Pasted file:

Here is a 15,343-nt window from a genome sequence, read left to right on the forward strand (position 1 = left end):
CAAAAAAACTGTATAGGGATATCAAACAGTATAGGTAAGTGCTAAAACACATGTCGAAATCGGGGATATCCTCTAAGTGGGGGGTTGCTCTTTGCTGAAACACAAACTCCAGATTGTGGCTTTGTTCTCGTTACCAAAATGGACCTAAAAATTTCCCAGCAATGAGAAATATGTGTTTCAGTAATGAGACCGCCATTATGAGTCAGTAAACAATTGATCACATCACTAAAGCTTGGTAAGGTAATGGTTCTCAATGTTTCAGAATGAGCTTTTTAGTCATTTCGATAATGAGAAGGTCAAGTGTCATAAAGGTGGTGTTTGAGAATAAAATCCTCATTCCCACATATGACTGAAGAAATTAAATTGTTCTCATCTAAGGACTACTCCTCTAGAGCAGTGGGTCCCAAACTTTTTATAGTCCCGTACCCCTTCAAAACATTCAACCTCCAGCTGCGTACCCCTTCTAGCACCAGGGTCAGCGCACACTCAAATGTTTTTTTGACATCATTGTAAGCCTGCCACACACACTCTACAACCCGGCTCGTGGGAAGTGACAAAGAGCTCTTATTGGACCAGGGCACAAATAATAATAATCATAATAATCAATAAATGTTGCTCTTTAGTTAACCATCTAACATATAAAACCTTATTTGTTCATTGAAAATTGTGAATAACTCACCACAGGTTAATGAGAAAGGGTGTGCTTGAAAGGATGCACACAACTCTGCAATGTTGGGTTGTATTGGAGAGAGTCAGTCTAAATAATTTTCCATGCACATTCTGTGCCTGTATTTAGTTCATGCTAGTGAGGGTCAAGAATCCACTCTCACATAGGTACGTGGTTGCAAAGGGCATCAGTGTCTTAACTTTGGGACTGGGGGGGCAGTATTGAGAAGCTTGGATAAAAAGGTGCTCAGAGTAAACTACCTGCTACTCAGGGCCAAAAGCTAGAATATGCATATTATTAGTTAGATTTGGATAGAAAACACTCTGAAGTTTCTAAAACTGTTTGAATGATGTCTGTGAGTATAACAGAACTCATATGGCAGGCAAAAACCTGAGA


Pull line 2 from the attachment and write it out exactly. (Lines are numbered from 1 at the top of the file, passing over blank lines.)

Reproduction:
CAAAAAAACTGTATAGGGATATCAAACAGTATAGGTAAGTGCTAAAACACATGTCGAAATCGGGGATATCCTCTAAGTGGGGGGTTGCTCTTTGCTGAAACACAAACTCCAGATTGTGGCTTTGTTCTCGTTACCAAAATGGACCTAAAAATTTCCCAGCAATGAGAAATATGTGTTTCAGTAATGAGACCGCCATTATGAGTCAGTAAACAATTGATCACATCACTAAAGCTTGGTAAGGTAATGGTTCTCAATGTTTCAGAATGAGCTTTTTAGTCATTTCGATAATGAGAAGGTCAAGTGTCATAAAGGTGGTGTTTGAGAATAAAATCCTCATTCCCACATATGACTGAAGAAATTAAATTGTTCTCATCTAAGGACTACTCCTCTAGAGCAGTGGGTCCCAAACTTTTTATAGTCCCGTACCCCTTCAAAACATTCAACCTCCAGCTGCGTACCCCTTCTAGCACCAGGGTCAGCGCACACTCAAATGTTTTTTTGACATCATTGTAAGCCTGCCACACACACTCTACAACCCGGCTCGTGGGAAGTGACAAAGAGCTCTTATTGGACCAGGGCACAAATAATAATAATCATAATAATCAATAAATGTTGCTCTTTAGTTAACCATCTAACATATAAAACCTTATTTGTTCATTGAAAATTGTGAATAACTCACCACAGGTTAATGAGAAAGGGTGTGCTTGAAAGGATGCACACAACTCTGCAATGTTGGGTTGTATTGGAGAGAGTCAGTCTAAATAATTTTCCATGCACATTCTGTGCCTGTATTTAGTTCATGCTAGTGAGGGTCAAGAATCCACTCTCACATAGGTACGTGGTTGCAAAGGGCATCAGTGTCTTAACTTTGGGACTGGGGGGGCAGTATTGAGAAGCTTGGATAAAAAGGTGCTCAGAGTAAACTACCTGCTACTCAGGGCCAAAAGCTAGAATATGCATATTATTAGTTAGATTTGGATAGAAAACACTCTGAAGTTTCTAAAACTGTTTGAATGATGTCTGTGAGTATAACAGAACTCATATGGCAGGCAAAAACCTGAGA